This is an excerpt from The Art of Agile Development, Second Edition. Visit the Second Edition home page for additional excerpts and more!
This excerpt is copyright 2007, 2021 by James Shore and Shane Warden. Although you are welcome to share this link, do not distribute or republish the content without James Shore’s express written permission.
We deliver on our iteration commitments.
Imagine that the power cable for your workstation is just barely long enough to reach the wall receptacle. You can plug it in if you stretch it taught, but the slightest vibration will cause the plug to pop out of the wall and the power to go off. You’ll lose everything you were working on.
I can’t afford to have my computer losing power at the slightest provocation. My work’s too important for that. In this situation, I would move the computer closer to the outlet so that it could handle some minor bumps. (Then I would tape the cord to the floor so people couldn’t trip over it, install an uninterruptable power supply, and invest in a continuous backup solution.)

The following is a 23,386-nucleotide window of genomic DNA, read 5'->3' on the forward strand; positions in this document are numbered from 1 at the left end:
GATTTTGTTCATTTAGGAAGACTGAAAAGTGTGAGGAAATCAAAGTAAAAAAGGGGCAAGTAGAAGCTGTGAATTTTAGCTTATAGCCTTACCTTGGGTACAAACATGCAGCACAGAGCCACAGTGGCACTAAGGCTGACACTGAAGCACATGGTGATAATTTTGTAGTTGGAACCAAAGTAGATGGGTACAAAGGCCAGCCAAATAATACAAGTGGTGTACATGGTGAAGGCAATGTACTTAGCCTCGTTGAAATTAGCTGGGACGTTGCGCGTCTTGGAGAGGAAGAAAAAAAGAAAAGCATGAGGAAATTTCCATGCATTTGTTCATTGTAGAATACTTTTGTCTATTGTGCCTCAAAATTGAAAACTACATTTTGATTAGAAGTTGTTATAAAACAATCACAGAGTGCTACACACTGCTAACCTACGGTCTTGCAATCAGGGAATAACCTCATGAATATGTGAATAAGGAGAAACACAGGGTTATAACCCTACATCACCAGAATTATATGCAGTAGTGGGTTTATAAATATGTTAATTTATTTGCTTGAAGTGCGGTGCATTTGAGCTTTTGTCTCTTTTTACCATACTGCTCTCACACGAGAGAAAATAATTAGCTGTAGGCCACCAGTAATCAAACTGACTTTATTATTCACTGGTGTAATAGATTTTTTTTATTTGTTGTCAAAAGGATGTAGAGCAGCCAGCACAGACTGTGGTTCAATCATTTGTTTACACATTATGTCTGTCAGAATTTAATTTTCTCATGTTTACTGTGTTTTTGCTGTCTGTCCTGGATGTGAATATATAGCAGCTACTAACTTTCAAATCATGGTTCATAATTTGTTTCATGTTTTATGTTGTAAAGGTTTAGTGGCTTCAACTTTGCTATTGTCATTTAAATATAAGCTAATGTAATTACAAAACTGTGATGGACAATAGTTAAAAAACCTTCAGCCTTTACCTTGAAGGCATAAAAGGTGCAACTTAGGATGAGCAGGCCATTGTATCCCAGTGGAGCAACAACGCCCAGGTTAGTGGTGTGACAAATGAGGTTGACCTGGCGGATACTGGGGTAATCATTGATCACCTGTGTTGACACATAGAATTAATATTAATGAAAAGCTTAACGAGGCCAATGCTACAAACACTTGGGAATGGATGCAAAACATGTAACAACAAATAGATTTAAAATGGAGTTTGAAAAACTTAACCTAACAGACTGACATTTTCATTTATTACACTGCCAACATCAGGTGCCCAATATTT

Your iteration plans are also too important to be disrupted by the slightest provocation. Like the power cord, they need slack.
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In this Section
- How Much Slack?
- How to Use Slack
- Improving internal quality
- Develop customer skills
- Dedicate time to exploration and experimentation
- The role of overtime
- Alternatives and Experiments
- Further Reading